It’s official. We’ve now entered the Trump Era as evidenced by the recent slew of executive orders emanating from the White House.
One particularly disturbing Executive Order (“Protecting the Nation from Foreign Terrorist Entry into the United States”) was issued late Friday, Jan. 27, 2017, which barred the entry of people from seven predominantly Muslim countries (Iran, Iraq, Libya, Somalia, Sudan, Syria, and Yemen) for 90 days. At the same time, the Order declared refugee processing of individuals from any country suspended for 120 days while Syrian refugees would be banned indefinitely.
This effectively means a ban on both nonimmigrants and immigrants with newly-issued visas from entry if they hold passports from the aforementioned countries; including, as well, people with previously-issued visas or returning refugees and asylees, all of whom have been in the United States for some time but had the unfortunate luck of being outside the United States for a brief visit abroad when President Trump issued his Order. How many were affected? In federal court in Virginia on Friday, February 3, a government attorney informed the judge that more than 100,000 visas had been revoked since the Order came out a week earlier. (The State Department later reported the figure was closer to 60,000 visas.)
With the passage of time, more information about implementation of the Order has become known. Dual nationals, for example, connected to one of the aforementioned countries would be allowed entry provided they held a passport, containing the appropriate visa, that was issued by a country other than the list of seven. Individuals with permanent resident cards would be allowed entry but subject to extra scrutiny. And, U.S. citizens from those countries would be allowed to return.
These agency clarifying remarks have slowly trickled in since issuance of the Executive Order on January 27. (And, in some cases, these clarifying remarks themselves contradict one another since several different agencies are involved in the immigration process.) Over the weekend immediately following the Order, there were reports from around the country suggesting a chaotic and disturbing situation. Lacking key guidance from the White House about the Order’s implementation, officials were inconsistent in how they handled entries with much depending on where one entered and the inspection officer encountered. Some, including U.S. citizens and permanent residents, were reportedly being detained at the airport and even “encouraged” to return to their country of departure. Clearly, the Trump administration failed to articulate procedures for the Order (or vet it with the appropriate agencies beforehand, for that matter) and effectively presented it as a general ban on Muslims coming from those seven countries.
With that came swift legal action seeking to stop this Kafkaesque episode, arguing the Order at its most basic level violated our Constitution. As time passed and more federal courts around the country reviewed the Order, many of its troubling aspects became disturbingly apparent. So apparent, in fact, that a lawsuit initiated by the state of Washington and later joined by Minnesota resulted late Friday, February 3, in issuance of a temporary restraining order by a Seattle federal district court, effectively stopping implementation of the Order.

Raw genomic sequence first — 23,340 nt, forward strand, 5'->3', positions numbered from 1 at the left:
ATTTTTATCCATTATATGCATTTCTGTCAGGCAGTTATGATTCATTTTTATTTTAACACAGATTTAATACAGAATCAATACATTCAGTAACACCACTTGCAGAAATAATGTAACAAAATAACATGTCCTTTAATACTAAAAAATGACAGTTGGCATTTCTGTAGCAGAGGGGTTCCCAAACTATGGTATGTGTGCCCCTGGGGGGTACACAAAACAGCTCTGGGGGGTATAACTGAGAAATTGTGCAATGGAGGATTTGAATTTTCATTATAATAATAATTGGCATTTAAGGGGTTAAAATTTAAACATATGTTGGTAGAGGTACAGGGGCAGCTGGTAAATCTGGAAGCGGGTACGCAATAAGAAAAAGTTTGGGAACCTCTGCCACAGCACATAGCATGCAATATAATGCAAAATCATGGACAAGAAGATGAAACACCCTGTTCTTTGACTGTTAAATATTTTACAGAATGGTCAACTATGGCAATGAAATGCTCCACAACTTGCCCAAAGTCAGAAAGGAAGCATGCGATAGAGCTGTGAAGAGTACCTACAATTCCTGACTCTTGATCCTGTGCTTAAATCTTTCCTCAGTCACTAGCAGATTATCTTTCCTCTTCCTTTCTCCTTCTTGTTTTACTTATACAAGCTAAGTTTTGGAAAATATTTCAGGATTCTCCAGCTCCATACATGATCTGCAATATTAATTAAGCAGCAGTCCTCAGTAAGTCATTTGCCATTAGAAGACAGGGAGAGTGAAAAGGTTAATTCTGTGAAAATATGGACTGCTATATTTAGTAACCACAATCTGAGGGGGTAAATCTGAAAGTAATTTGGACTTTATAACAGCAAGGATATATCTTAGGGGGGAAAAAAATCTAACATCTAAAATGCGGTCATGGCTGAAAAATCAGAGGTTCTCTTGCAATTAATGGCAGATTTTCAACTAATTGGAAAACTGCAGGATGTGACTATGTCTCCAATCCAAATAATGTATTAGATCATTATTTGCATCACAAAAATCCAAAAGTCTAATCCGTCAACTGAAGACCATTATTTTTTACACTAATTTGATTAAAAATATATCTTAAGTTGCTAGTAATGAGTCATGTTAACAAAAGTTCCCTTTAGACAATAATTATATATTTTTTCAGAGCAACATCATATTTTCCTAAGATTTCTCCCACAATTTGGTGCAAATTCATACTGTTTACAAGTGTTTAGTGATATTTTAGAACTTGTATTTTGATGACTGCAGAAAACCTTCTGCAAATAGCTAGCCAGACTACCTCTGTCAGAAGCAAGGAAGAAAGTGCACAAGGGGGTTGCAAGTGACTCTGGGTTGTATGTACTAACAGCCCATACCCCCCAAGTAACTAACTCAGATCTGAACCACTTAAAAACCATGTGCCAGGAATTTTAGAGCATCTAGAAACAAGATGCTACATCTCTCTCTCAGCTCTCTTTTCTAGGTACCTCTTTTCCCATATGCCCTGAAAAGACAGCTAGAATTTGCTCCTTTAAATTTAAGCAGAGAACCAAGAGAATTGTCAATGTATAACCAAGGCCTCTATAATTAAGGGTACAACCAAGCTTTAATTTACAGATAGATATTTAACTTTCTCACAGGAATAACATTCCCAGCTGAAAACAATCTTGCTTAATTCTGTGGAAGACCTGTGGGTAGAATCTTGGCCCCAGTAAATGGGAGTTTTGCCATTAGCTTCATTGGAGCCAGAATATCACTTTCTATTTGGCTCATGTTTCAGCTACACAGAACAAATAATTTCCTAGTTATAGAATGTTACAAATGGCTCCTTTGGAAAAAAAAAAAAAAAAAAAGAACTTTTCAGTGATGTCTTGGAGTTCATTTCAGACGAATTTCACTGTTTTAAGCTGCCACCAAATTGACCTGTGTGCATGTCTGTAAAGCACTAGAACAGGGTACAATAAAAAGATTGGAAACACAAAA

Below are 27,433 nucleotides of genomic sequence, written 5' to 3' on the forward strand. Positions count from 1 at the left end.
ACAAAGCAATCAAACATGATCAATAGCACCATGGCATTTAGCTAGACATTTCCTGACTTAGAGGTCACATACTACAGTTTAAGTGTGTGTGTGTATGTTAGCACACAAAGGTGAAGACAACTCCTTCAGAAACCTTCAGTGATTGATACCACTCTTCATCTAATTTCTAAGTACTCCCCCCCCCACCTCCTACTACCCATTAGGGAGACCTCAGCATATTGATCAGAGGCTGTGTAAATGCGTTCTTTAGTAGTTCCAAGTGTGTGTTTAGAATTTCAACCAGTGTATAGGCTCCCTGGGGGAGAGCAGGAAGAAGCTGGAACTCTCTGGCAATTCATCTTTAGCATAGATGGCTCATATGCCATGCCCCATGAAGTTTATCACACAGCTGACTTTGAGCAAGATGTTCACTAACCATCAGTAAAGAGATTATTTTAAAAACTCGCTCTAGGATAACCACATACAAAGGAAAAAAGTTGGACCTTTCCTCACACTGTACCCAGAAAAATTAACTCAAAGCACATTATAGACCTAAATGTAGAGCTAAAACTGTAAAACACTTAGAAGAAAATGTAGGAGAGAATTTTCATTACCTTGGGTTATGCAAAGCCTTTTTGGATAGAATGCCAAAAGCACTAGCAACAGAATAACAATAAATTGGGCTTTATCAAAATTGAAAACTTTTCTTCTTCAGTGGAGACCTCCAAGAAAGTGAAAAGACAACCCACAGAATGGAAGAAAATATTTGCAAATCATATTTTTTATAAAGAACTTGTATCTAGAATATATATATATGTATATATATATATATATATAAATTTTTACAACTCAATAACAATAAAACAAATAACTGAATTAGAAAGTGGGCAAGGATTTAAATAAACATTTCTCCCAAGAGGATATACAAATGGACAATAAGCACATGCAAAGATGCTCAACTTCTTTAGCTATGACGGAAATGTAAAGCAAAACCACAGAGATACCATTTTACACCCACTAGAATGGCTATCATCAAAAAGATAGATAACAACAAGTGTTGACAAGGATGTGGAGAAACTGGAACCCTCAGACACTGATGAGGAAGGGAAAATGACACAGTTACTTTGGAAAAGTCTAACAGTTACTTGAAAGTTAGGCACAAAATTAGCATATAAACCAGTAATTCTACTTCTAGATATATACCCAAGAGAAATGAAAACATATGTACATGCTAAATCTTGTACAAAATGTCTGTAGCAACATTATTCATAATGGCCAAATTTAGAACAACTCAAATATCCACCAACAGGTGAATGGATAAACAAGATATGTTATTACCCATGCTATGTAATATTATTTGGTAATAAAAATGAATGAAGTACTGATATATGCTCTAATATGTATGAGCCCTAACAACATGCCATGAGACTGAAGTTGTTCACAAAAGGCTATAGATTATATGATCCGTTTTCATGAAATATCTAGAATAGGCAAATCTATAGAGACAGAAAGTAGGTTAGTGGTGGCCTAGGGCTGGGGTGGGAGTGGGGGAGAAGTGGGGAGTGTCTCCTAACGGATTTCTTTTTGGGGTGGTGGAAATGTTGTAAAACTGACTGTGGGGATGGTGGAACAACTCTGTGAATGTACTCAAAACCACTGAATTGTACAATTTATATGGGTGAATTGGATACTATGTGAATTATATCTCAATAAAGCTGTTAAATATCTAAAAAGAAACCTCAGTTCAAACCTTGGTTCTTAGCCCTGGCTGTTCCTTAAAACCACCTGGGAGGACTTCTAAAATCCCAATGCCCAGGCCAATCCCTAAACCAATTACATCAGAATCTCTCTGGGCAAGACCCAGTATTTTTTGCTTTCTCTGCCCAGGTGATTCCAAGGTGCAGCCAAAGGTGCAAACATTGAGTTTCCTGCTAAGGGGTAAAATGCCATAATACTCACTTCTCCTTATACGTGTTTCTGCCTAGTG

It’s been an eventful week with more, no doubt, to follow. I think most reasonable people would agree that President Trump’s Executive Order was poorly planned and, frankly, smacked of overkill and theatrics – swatting a fly with a sledge hammer, all without any sense of nuance or proportion.
It’s becoming ever more apparent that President Trump’s views on governance have been shaped by his limited experience running a family-held company organized along rigid hierarchical lines, with a clear chain of command, and a single authority figure at the helm. But, that’s not the type of system we have in the United States and hopefully President Trump is not set on remaking our system of government into one with power lodged in the hands of a single supreme leader. We have a federal republic subject to the Constitution, laying out the power to be shared by the federal government (i.e., its three branches) and states, all run by representatives elected by the People. Our system is one based on checks and balances, designed by the Founders to ensure that power is not centralized in one individual or branch. They knew full well the ill effects of centralized power. Let’s not forget it, either.
President Trump, you can do better.
R. Mark Frey is a St. Paul, Minnesota attorney who has practiced immigration law exclusively for more than 25 years with an emphasis on asylum and other forms of humanitarian relief, family and marriage-based immigration, naturalization, removal defense, appeals, religious workers, and H-1B, L, and E-2 visas.